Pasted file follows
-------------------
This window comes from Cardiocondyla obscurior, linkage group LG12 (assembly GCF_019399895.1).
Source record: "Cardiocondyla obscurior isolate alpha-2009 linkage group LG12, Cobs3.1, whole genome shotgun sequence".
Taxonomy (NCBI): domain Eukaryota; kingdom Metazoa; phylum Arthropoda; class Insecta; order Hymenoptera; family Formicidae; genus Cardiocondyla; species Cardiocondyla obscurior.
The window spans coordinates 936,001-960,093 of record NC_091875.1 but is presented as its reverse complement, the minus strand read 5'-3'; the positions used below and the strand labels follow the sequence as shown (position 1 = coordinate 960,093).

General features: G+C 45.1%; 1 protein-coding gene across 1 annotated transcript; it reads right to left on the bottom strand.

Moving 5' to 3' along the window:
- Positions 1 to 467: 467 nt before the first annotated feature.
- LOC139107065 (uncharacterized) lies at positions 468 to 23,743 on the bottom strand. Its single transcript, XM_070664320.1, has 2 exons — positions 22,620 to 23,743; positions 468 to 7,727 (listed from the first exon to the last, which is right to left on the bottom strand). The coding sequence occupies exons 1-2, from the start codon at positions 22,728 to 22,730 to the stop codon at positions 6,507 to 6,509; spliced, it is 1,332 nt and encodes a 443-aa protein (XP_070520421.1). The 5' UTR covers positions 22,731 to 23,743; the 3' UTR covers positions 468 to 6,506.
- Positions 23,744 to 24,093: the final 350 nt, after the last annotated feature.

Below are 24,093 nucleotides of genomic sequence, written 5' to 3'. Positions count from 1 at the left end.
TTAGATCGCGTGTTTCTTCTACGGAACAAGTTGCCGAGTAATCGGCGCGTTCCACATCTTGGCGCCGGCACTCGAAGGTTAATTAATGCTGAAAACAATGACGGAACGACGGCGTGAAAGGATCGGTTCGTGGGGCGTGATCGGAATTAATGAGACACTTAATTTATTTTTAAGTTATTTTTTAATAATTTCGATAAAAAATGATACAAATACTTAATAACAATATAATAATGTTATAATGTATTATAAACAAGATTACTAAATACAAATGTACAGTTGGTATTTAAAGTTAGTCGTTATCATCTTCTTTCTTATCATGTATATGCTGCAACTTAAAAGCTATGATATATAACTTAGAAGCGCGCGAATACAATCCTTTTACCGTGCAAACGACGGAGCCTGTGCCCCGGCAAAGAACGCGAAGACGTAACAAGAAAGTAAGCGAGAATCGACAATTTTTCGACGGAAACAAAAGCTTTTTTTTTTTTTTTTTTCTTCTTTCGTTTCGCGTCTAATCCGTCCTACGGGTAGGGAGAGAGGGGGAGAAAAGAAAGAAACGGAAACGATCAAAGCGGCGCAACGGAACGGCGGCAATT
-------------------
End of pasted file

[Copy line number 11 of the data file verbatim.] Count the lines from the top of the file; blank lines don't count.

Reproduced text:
TTAGATCGCGTGTTTCTTCTACGGAACAAGTTGCCGAGTAATCGGCGCGTTCCACATCTTGGCGCCGGCACTCGAAGGTTAATTAATGCTGAAAACAATGACGGAACGACGGCGTGAAAGGATCGGTTCGTGGGGCGTGATCGGAATTAATGAGACACTTAATTTATTTTTAAGTTATTTTTTAATAATTTCGATAAAAAATGATACAAATACTTAATAACAATATAATAATGTTATAATGTATTATAAACAAGATTACTAAATACAAATGTACAGTTGGTATTTAAAGTTAGTCGTTATCATCTTCTTTCTTATCATGTATATGCTGCAACTTAAAAGCTATGATATATAACTTAGAAGCGCGCGAATACAATCCTTTTACCGTGCAAACGACGGAGCCTGTGCCCCGGCAAAGAACGCGAAGACGTAACAAGAAAGTAAGCGAGAATCGACAATTTTTCGACGGAAACAAAAGCTTTTTTTTTTTTTTTTTTCTTCTTTCGTTTCGCGTCTAATCCGTCCTACGGGTAGGGAGAGAGGGGGAGAAAAGAAAGAAACGGAAACGATCAAAGCGGCGCAACGGAACGGCGGCAATT